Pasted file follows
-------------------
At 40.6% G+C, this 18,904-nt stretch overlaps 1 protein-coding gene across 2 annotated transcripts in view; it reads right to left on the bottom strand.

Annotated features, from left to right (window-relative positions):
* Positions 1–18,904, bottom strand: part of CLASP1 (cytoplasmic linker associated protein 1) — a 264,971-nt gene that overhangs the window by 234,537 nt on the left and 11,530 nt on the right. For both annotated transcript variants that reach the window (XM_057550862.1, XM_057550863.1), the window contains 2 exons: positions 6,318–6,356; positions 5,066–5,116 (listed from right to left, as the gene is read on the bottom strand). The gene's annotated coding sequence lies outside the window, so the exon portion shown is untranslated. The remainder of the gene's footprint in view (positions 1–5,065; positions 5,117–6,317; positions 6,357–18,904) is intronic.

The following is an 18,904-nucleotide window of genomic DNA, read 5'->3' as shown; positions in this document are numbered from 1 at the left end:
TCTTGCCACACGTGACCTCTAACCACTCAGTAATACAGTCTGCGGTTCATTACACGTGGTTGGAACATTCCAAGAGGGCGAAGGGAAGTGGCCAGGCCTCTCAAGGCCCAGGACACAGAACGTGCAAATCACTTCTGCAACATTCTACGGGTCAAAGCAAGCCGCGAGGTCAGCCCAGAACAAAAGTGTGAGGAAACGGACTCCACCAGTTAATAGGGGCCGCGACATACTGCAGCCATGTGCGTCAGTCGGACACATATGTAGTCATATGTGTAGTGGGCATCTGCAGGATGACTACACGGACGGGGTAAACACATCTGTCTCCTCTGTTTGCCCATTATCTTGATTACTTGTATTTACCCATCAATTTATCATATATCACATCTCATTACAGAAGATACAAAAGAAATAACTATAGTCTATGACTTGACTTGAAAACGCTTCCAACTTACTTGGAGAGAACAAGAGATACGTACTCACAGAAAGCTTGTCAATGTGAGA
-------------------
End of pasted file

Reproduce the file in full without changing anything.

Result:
At 40.6% G+C, this 18,904-nt stretch overlaps 1 protein-coding gene across 2 annotated transcripts in view; it reads right to left on the bottom strand.

Annotated features, from left to right (window-relative positions):
* Positions 1–18,904, bottom strand: part of CLASP1 (cytoplasmic linker associated protein 1) — a 264,971-nt gene that overhangs the window by 234,537 nt on the left and 11,530 nt on the right. For both annotated transcript variants that reach the window (XM_057550862.1, XM_057550863.1), the window contains 2 exons: positions 6,318–6,356; positions 5,066–5,116 (listed from right to left, as the gene is read on the bottom strand). The gene's annotated coding sequence lies outside the window, so the exon portion shown is untranslated. The remainder of the gene's footprint in view (positions 1–5,065; positions 5,117–6,317; positions 6,357–18,904) is intronic.

The following is an 18,904-nucleotide window of genomic DNA, read 5'->3' as shown; positions in this document are numbered from 1 at the left end:
TCTTGCCACACGTGACCTCTAACCACTCAGTAATACAGTCTGCGGTTCATTACACGTGGTTGGAACATTCCAAGAGGGCGAAGGGAAGTGGCCAGGCCTCTCAAGGCCCAGGACACAGAACGTGCAAATCACTTCTGCAACATTCTACGGGTCAAAGCAAGCCGCGAGGTCAGCCCAGAACAAAAGTGTGAGGAAACGGACTCCACCAGTTAATAGGGGCCGCGACATACTGCAGCCATGTGCGTCAGTCGGACACATATGTAGTCATATGTGTAGTGGGCATCTGCAGGATGACTACACGGACGGGGTAAACACATCTGTCTCCTCTGTTTGCCCATTATCTTGATTACTTGTATTTACCCATCAATTTATCATATATCACATCTCATTACAGAAGATACAAAAGAAATAACTATAGTCTATGACTTGACTTGAAAACGCTTCCAACTTACTTGGAGAGAACAAGAGATACGTACTCACAGAAAGCTTGTCAATGTGAGA